According to Patrick Taylor, CEO of the Oversight System, fraud has become more prevalent nowadays compared to 2002. He based his statement on surveys carried out by Oversight System in 2005 and 2007, where 76% of the respondents indicated that fraud was more widespread over the preceding five years. This includes the stock market bubble of 2000 and the scandals of 2002 (Oversight Systems, 2007). Moreover, only a minimum of 3% opinioned that fraud has diminished with the introduction of SOX, whilst 21% believe that the number of fraud events has not changed over these past years. On the other hand, there are some advocates of SOX that argue its implementation has improved and enhanced the quality and reliability of financial reporting, herein diminishing the amounts of fraud scenarios, because of the preventive controls established by SOX. The dramatic failures of Lehman Brothers in 2008 and Royal Ahold NV in 2010, made it apparent that the introduction of SOX may not have been useful after all. As a result of all these contradictory statements, this paper will performed a detailed analysis whether SOX has been able to accomplish its goal of preventing fraudulent financial reporting. The research question that will be leading this study is as follows, “Did the Sarbanes Oxley Act accomplish its goal of reducing fraudulent reporting of financial statements after its implementation in 2002?”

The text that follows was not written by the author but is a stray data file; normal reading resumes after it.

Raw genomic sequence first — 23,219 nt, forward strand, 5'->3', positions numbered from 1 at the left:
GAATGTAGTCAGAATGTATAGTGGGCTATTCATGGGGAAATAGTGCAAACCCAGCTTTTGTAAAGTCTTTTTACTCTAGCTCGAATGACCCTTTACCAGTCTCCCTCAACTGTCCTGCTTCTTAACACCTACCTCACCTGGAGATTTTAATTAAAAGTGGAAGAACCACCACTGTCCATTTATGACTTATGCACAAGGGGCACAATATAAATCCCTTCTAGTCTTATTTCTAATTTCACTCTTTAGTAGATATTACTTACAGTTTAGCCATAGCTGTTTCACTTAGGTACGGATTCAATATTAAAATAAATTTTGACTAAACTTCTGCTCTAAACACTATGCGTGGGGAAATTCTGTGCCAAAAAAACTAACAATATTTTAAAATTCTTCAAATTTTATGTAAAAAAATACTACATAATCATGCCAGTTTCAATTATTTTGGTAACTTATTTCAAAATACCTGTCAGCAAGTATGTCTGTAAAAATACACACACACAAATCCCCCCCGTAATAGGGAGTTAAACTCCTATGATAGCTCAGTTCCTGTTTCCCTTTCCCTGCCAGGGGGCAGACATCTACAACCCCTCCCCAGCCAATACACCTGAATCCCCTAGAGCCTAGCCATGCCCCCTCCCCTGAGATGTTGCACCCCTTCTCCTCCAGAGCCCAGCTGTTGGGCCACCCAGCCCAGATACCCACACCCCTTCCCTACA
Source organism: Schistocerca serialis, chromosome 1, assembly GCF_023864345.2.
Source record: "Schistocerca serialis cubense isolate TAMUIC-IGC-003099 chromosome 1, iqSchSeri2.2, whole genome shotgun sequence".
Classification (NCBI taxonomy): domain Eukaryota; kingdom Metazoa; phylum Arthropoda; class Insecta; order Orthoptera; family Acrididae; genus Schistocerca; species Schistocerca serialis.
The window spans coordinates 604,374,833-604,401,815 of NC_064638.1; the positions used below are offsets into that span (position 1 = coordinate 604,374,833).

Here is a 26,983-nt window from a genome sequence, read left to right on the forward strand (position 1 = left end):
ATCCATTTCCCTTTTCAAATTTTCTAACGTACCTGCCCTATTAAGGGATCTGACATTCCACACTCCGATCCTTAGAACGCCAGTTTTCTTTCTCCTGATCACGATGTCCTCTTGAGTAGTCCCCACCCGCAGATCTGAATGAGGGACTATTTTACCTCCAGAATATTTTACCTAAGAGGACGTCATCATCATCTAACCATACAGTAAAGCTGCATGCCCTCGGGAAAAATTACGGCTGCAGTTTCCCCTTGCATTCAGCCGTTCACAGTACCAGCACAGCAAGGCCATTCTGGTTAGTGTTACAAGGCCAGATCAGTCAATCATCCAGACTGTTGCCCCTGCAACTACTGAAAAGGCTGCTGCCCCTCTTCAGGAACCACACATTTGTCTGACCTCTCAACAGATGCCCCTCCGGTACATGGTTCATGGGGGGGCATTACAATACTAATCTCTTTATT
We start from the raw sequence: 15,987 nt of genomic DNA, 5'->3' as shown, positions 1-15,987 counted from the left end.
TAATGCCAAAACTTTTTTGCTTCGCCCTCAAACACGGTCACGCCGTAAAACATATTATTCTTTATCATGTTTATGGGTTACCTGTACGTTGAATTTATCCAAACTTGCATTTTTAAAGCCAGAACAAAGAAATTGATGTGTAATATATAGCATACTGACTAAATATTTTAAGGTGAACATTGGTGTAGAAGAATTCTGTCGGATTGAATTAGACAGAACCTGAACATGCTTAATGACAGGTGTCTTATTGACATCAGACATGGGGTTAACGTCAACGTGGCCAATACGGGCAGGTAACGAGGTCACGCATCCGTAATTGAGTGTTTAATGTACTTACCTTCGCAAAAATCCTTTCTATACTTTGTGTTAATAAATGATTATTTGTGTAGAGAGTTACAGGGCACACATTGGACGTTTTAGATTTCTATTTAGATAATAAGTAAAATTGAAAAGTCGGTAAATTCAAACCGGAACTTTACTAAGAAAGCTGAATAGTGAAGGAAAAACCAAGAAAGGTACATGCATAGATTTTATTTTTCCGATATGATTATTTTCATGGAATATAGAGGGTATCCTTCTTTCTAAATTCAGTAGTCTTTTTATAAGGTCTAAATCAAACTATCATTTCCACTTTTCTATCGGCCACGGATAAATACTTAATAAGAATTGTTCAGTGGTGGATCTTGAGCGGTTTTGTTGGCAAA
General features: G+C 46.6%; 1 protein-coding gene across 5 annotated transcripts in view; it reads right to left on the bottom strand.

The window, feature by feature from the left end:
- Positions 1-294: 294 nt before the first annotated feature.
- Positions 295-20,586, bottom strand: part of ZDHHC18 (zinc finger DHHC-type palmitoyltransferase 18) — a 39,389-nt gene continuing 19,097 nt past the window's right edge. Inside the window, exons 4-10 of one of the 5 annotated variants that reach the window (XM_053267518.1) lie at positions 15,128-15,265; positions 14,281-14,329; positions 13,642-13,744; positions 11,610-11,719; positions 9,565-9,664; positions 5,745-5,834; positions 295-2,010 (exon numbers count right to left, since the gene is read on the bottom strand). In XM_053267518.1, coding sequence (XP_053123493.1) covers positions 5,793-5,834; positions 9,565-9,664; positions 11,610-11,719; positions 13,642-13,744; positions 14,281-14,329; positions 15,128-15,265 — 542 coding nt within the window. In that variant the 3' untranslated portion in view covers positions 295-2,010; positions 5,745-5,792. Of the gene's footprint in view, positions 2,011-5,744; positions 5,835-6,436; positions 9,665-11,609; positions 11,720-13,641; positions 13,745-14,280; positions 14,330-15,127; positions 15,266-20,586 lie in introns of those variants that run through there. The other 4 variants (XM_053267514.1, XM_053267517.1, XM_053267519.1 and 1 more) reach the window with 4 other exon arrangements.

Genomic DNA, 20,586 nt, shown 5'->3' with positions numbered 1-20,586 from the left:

In order to answer this question we first start by analyzing several relevant publications relating to the effects of SOX in relation to fraud scenarios in the financial market. We provide the reader with sufficient relevant background information relating to the implications of SOX, by comparing different studies and different arguments. After this, we introduce some econometric estimation we use to analyse the impact of SOX. We discuss our results, as well as comparing our results with prior research. Any limitations encountered throughout our analysis will also be highlighted for future research. Finally, we also provide any concluding remarks in our last section.